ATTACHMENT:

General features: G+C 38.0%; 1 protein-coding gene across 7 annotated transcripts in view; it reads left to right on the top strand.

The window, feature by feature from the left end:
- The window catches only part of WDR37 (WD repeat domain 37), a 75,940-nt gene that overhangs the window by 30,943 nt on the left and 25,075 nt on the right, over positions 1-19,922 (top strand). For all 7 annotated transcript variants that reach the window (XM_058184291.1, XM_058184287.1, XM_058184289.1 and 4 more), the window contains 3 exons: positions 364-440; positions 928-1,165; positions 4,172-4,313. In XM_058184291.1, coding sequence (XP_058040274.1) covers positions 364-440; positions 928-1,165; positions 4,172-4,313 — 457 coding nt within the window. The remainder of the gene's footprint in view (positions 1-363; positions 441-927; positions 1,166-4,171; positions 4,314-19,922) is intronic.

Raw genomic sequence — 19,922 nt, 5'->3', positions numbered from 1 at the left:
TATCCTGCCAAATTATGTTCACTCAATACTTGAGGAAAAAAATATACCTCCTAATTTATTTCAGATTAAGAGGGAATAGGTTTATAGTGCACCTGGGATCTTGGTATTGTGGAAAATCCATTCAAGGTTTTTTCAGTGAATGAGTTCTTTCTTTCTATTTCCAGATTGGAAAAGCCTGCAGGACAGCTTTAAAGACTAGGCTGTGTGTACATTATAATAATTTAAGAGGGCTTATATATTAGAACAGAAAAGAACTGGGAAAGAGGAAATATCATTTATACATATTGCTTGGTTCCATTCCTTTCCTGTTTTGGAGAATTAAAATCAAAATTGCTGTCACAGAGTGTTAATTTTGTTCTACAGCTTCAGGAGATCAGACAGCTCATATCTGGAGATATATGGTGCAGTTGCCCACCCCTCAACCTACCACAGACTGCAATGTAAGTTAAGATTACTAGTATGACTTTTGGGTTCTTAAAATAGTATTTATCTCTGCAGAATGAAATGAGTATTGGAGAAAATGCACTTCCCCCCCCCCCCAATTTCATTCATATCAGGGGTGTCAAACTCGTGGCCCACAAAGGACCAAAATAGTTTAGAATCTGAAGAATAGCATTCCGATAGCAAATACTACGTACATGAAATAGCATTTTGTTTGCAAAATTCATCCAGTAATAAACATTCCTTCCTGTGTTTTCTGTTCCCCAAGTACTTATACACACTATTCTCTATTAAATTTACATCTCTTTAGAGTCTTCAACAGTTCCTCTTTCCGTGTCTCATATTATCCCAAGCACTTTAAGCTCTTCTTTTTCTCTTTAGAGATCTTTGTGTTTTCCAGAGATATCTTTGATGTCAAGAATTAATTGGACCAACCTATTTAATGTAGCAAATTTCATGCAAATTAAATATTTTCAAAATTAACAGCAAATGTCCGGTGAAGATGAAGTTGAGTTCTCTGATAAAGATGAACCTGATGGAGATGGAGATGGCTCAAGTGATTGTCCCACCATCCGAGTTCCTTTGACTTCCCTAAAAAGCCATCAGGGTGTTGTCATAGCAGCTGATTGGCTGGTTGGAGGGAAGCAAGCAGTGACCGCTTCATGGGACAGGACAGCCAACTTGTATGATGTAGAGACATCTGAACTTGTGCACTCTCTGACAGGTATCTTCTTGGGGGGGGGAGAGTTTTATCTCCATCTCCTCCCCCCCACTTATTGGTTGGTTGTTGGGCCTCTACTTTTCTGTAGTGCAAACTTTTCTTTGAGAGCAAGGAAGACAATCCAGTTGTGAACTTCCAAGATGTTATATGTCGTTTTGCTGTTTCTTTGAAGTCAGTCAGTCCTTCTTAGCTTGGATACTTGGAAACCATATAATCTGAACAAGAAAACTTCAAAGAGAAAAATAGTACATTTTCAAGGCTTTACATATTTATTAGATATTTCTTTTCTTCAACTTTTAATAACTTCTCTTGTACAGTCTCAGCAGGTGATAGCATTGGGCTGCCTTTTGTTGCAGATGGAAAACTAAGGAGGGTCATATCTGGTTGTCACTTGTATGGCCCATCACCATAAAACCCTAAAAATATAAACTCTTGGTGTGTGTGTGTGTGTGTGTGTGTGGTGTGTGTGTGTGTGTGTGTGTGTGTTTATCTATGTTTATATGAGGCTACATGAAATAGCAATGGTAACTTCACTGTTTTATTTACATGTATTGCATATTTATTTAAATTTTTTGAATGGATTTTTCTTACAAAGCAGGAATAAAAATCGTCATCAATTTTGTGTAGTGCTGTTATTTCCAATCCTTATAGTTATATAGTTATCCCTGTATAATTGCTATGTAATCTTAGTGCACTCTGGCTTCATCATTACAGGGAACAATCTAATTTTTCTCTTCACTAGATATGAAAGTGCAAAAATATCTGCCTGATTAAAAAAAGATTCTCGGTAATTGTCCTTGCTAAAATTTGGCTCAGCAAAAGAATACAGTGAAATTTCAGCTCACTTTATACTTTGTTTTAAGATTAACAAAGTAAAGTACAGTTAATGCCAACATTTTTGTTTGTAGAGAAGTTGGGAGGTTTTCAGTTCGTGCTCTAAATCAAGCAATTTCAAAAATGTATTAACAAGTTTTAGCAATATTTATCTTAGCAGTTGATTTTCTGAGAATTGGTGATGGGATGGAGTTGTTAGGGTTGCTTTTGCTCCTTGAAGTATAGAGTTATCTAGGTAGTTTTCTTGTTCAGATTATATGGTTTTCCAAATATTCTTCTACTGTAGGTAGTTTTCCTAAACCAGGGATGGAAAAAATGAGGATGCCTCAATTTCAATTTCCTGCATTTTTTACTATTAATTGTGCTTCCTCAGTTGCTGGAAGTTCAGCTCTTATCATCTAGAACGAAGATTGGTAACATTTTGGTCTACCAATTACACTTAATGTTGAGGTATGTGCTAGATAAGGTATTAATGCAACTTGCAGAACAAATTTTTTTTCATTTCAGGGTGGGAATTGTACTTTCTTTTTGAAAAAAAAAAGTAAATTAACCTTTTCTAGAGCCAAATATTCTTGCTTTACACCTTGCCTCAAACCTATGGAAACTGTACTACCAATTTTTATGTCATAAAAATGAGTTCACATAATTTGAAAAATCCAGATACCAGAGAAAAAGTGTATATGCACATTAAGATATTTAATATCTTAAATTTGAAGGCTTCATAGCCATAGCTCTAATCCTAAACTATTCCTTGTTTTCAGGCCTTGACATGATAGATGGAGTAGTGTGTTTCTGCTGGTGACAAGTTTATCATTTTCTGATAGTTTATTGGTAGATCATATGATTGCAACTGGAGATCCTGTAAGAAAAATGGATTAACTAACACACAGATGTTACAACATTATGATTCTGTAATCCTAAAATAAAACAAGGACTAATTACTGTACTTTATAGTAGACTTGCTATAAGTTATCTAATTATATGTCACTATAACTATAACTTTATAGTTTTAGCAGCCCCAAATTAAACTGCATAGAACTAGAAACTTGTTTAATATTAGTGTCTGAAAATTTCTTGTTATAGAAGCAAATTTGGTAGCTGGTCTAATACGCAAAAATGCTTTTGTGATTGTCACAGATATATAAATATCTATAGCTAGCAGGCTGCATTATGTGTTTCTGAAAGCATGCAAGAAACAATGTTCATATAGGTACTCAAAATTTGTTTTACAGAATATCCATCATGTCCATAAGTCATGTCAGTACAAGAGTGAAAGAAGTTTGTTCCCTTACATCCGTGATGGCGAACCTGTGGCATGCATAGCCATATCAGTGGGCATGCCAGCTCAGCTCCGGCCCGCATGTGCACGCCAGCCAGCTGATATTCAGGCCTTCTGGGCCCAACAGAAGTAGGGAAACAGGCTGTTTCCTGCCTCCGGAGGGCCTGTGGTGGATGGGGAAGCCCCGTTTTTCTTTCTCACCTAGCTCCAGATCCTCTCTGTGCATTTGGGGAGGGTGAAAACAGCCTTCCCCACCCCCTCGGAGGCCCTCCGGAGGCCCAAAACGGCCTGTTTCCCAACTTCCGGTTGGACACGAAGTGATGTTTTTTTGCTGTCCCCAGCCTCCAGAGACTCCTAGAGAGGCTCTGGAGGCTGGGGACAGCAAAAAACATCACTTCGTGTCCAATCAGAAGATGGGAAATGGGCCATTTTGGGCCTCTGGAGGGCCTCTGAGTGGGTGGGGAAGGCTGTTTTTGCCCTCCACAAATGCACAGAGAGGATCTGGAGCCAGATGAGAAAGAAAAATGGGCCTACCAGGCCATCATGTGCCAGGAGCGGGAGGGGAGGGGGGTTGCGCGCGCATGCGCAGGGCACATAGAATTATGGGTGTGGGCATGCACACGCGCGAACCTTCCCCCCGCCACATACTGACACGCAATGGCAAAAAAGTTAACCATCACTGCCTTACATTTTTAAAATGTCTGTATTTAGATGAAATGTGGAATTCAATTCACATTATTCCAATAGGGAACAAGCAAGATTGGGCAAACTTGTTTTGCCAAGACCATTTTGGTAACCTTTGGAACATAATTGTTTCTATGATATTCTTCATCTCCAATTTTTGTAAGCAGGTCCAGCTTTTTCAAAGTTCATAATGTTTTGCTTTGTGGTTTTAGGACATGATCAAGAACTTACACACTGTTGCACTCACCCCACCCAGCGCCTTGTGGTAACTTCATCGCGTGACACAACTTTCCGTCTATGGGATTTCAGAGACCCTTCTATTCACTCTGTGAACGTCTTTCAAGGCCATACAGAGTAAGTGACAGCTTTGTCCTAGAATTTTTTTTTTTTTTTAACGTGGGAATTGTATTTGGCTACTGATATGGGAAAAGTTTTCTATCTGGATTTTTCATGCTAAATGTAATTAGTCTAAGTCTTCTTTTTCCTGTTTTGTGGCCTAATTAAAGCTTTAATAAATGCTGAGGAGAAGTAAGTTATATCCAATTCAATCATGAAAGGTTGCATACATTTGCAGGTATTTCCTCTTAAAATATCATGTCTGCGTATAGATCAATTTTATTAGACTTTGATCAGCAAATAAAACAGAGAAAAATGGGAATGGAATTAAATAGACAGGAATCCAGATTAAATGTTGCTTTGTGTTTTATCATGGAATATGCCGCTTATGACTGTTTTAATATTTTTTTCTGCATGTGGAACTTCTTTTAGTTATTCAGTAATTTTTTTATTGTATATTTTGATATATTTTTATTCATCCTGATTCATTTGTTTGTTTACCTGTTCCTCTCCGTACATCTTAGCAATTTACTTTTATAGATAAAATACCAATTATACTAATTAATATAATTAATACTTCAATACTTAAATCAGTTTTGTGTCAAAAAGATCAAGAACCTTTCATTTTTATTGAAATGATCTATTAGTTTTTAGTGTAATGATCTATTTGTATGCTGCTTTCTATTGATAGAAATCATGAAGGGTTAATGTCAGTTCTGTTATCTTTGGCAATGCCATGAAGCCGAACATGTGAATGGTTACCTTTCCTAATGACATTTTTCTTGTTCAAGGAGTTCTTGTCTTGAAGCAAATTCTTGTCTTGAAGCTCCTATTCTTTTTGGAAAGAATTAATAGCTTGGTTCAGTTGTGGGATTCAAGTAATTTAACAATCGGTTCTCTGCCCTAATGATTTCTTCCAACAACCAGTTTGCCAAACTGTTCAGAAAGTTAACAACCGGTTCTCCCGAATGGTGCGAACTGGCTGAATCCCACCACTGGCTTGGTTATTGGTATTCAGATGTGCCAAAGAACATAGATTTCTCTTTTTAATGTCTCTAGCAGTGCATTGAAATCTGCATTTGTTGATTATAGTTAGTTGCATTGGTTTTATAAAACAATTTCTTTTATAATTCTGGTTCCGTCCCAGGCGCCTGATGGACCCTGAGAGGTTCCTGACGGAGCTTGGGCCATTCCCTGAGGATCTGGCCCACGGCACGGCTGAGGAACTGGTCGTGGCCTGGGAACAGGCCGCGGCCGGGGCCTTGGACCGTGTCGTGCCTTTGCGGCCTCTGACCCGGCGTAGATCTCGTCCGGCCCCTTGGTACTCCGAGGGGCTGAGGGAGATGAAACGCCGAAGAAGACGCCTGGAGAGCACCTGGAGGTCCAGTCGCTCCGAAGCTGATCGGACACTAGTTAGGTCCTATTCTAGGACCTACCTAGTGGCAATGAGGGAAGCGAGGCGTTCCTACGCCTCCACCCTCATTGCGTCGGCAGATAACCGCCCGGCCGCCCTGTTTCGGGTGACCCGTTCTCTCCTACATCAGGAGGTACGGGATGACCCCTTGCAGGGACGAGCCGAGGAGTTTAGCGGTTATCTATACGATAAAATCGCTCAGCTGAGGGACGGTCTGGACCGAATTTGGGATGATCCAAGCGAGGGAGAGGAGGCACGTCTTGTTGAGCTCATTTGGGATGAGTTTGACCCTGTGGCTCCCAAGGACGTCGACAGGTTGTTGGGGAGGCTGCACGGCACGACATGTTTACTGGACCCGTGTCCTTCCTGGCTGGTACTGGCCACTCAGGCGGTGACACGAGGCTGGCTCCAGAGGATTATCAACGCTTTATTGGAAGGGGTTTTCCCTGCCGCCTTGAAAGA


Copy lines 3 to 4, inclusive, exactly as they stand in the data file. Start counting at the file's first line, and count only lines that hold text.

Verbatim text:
- The window catches only part of WDR37 (WD repeat domain 37), a 75,940-nt gene that overhangs the window by 30,943 nt on the left and 25,075 nt on the right, over positions 1-19,922 (top strand). For all 7 annotated transcript variants that reach the window (XM_058184291.1, XM_058184287.1, XM_058184289.1 and 4 more), the window contains 3 exons: positions 364-440; positions 928-1,165; positions 4,172-4,313. In XM_058184291.1, coding sequence (XP_058040274.1) covers positions 364-440; positions 928-1,165; positions 4,172-4,313 — 457 coding nt within the window. The remainder of the gene's footprint in view (positions 1-363; positions 441-927; positions 1,166-4,171; positions 4,314-19,922) is intronic.

Raw genomic sequence — 19,922 nt, 5'->3', positions numbered from 1 at the left: